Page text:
WHAT: Hard to think of a more compelling rock-doc subject than a punk band from the heart of Detroit but a world away from the Motown sound, who was active forty years ago but, because of their failure to make it with record companies, saw their legacy become all but forgotten until a few years ago. I haven't seen A Band Called Death yet, so here's some of what Slant Magazine's Drew Hunt had to say about it:
Though A Band Called Death is visually unexciting, predictably interspersing as it does talking-head and archival footage with present-day material, it's made impetuously watchable and disarmingly emotional by the filmmakers' strong command of docudrama and nonfiction narrative style. The strength and seductive nature of the material doesn't hurt matters. Prior to Death's emergence, the typical storyline for the history of punk rock usually begins in New York with the Ramones or London with the Sex Pistols—not inner-city Detroit with three black kids from a working-class family.WHERE/WHEN: Screens twice nightly through Thursday at the Roxie Theater, and once a day at the New Parkway in Oakland, today, Wednesday and Thursday.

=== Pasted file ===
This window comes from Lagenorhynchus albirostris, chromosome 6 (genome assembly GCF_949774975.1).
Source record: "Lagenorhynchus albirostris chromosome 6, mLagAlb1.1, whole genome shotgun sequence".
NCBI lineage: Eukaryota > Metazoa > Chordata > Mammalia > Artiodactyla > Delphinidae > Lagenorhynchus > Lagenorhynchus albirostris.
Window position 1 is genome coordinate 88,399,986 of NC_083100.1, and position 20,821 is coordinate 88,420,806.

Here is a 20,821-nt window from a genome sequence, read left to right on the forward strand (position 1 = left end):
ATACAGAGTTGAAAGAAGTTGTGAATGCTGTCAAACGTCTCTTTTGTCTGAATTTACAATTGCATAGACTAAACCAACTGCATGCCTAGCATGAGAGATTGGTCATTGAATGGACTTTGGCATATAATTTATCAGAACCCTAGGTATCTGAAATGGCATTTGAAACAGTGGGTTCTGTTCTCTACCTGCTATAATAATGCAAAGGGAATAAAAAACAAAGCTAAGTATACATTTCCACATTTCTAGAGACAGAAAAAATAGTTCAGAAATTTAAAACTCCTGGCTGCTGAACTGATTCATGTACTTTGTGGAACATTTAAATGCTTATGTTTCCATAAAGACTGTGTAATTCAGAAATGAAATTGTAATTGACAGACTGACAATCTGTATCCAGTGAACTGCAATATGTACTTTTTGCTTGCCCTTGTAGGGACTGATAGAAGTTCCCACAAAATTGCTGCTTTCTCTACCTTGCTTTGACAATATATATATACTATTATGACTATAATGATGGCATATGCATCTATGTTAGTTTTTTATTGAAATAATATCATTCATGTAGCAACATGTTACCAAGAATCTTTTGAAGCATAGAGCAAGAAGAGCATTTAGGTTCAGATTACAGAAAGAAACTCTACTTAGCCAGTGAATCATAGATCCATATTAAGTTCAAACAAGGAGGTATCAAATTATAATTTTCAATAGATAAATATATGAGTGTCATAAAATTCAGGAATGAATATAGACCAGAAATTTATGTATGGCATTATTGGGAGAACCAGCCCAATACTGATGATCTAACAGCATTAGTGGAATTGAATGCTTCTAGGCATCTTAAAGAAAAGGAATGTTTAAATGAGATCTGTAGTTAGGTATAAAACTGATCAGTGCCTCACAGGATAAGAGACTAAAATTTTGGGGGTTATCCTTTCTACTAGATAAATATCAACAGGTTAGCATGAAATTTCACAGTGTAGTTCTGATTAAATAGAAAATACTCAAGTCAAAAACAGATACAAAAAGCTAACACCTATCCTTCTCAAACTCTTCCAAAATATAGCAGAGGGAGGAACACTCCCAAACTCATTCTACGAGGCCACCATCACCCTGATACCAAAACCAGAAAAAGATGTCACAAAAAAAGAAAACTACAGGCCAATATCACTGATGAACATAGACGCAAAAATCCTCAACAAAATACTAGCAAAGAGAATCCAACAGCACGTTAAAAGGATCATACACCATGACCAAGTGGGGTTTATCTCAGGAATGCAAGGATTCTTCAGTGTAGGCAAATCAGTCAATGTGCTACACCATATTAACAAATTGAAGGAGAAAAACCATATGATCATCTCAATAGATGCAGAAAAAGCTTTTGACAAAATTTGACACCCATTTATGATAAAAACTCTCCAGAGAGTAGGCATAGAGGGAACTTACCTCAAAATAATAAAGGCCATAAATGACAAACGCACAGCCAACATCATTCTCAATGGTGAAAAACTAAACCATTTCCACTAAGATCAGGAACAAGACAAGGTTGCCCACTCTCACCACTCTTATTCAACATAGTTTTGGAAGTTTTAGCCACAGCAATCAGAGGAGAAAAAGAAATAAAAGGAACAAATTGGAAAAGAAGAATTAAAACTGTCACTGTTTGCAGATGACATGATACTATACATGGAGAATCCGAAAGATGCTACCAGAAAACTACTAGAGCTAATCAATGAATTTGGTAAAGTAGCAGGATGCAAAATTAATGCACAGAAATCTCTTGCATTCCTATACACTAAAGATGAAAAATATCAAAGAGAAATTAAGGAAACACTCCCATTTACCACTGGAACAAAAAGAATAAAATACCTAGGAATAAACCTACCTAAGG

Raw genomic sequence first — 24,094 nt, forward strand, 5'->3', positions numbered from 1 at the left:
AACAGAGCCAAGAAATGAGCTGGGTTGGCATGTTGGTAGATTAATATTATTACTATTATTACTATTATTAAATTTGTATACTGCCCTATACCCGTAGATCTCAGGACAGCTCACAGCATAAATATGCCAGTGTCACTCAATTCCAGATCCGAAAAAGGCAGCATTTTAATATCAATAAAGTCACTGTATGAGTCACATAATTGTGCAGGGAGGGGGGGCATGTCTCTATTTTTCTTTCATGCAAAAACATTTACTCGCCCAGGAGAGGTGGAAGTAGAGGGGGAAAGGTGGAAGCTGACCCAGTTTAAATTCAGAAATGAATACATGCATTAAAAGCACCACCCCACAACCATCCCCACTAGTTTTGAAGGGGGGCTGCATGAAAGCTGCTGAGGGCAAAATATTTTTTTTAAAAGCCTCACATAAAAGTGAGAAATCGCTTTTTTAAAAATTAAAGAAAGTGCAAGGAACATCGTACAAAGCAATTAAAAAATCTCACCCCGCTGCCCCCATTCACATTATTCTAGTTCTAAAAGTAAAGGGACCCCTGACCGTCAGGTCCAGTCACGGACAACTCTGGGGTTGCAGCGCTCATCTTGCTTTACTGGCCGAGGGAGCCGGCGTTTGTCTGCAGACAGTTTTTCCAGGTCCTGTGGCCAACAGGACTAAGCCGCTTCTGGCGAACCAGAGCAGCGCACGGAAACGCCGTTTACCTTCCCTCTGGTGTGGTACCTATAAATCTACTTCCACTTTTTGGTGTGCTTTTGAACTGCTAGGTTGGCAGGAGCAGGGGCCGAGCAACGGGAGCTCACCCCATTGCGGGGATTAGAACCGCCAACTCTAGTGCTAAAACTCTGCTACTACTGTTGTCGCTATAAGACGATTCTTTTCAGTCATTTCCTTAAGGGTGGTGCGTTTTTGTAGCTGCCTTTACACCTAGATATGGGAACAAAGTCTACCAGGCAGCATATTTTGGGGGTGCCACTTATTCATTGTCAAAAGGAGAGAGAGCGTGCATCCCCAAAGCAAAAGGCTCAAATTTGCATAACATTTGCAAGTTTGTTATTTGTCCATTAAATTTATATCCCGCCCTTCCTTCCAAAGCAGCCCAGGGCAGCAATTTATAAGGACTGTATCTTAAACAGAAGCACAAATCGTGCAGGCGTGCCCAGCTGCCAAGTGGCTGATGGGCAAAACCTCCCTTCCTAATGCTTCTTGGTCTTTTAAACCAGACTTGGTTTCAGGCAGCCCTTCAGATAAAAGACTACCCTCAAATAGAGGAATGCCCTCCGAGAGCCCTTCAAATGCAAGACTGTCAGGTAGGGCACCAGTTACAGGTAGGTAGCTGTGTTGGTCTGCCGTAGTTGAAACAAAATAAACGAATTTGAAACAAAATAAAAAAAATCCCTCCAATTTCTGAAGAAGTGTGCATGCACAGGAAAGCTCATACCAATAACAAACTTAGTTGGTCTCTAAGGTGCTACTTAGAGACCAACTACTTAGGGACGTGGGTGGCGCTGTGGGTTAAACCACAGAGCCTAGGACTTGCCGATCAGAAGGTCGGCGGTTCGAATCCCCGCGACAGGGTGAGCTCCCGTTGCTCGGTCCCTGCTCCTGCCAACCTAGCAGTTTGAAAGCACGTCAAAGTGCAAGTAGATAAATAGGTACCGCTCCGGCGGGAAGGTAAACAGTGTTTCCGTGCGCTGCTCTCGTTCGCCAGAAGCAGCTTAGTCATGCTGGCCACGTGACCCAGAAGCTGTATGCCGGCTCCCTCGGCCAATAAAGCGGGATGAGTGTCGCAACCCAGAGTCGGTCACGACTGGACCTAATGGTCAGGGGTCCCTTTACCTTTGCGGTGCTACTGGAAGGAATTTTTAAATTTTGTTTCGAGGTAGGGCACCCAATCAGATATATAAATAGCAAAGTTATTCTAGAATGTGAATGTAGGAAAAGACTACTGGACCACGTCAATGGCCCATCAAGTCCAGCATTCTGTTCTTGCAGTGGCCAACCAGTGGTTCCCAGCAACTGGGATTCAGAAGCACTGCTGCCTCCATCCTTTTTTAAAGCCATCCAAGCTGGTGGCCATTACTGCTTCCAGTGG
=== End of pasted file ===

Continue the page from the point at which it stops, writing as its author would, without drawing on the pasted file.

WHY: Last year's Roxie weekend of screenings entitled This Must Be The Place: Post-Punk Tribes 1978-1982 was so successful that the venue is holding a sequel which has recently had its full lineup revealed. This Must Be The Place: Post-Punk Tribes 1983-1990 runs July 26-28 and includes films and videos by Charles Atlas, Nick Zedd, D.A. Pennebaker and others, about musicians from Psychic TV to The Residents to Lydia Lunch to Depeche Mode. Of special interest are 16mm screenings of Rick Schmidt's locally-shot 1983 film Emerald Cities, featuring performances by Flipper & other Frisco Bay legends, and Tony Gayton's Athens, GA: Inside/Out, on the Deep South college town music scene that made home to bands like Pylon, the Flat Duo Jets, the Squalls, and oh yes, R.E.M. and the B-52's as well.
Death's active era predates the time period covered by this year's This Must Be The Place series- and last year's too! But it seems unfair to the tide of music history to watch films involving 1980s musicians without first learning about their forgotten forebears.
HOW: A Band Called Death screens via digital projection.